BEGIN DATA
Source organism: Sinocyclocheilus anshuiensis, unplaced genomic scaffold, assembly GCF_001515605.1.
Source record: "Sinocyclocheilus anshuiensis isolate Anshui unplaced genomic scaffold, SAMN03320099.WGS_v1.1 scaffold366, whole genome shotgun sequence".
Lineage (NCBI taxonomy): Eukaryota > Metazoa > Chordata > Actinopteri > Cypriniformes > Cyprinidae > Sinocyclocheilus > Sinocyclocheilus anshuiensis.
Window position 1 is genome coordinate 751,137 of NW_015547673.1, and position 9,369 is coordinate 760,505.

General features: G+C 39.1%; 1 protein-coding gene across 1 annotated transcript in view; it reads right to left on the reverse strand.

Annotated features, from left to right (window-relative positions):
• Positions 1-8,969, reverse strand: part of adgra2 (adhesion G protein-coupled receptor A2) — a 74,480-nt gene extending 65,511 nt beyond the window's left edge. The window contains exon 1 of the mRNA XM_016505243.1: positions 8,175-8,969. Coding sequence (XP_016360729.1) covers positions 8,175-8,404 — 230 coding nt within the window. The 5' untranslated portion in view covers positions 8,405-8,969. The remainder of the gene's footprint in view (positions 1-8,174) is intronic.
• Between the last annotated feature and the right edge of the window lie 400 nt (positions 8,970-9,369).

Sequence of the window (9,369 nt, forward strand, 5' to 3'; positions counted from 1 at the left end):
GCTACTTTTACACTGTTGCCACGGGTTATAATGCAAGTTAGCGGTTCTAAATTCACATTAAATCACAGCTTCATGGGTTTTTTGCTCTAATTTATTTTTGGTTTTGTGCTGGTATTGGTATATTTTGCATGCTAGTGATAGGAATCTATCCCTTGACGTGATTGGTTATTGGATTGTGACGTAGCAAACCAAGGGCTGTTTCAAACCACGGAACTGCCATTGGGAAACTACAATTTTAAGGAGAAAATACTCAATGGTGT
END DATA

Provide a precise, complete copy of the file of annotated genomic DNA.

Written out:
Source organism: Sinocyclocheilus anshuiensis, unplaced genomic scaffold, assembly GCF_001515605.1.
Source record: "Sinocyclocheilus anshuiensis isolate Anshui unplaced genomic scaffold, SAMN03320099.WGS_v1.1 scaffold366, whole genome shotgun sequence".
Lineage (NCBI taxonomy): Eukaryota > Metazoa > Chordata > Actinopteri > Cypriniformes > Cyprinidae > Sinocyclocheilus > Sinocyclocheilus anshuiensis.
Window position 1 is genome coordinate 751,137 of NW_015547673.1, and position 9,369 is coordinate 760,505.

General features: G+C 39.1%; 1 protein-coding gene across 1 annotated transcript in view; it reads right to left on the reverse strand.

Annotated features, from left to right (window-relative positions):
• Positions 1-8,969, reverse strand: part of adgra2 (adhesion G protein-coupled receptor A2) — a 74,480-nt gene extending 65,511 nt beyond the window's left edge. The window contains exon 1 of the mRNA XM_016505243.1: positions 8,175-8,969. Coding sequence (XP_016360729.1) covers positions 8,175-8,404 — 230 coding nt within the window. The 5' untranslated portion in view covers positions 8,405-8,969. The remainder of the gene's footprint in view (positions 1-8,174) is intronic.
• Between the last annotated feature and the right edge of the window lie 400 nt (positions 8,970-9,369).

Sequence of the window (9,369 nt, forward strand, 5' to 3'; positions counted from 1 at the left end):
GCTACTTTTACACTGTTGCCACGGGTTATAATGCAAGTTAGCGGTTCTAAATTCACATTAAATCACAGCTTCATGGGTTTTTTGCTCTAATTTATTTTTGGTTTTGTGCTGGTATTGGTATATTTTGCATGCTAGTGATAGGAATCTATCCCTTGACGTGATTGGTTATTGGATTGTGACGTAGCAAACCAAGGGCTGTTTCAAACCACGGAACTGCCATTGGGAAACTACAATTTTAAGGAGAAAATACTCAATGGTGT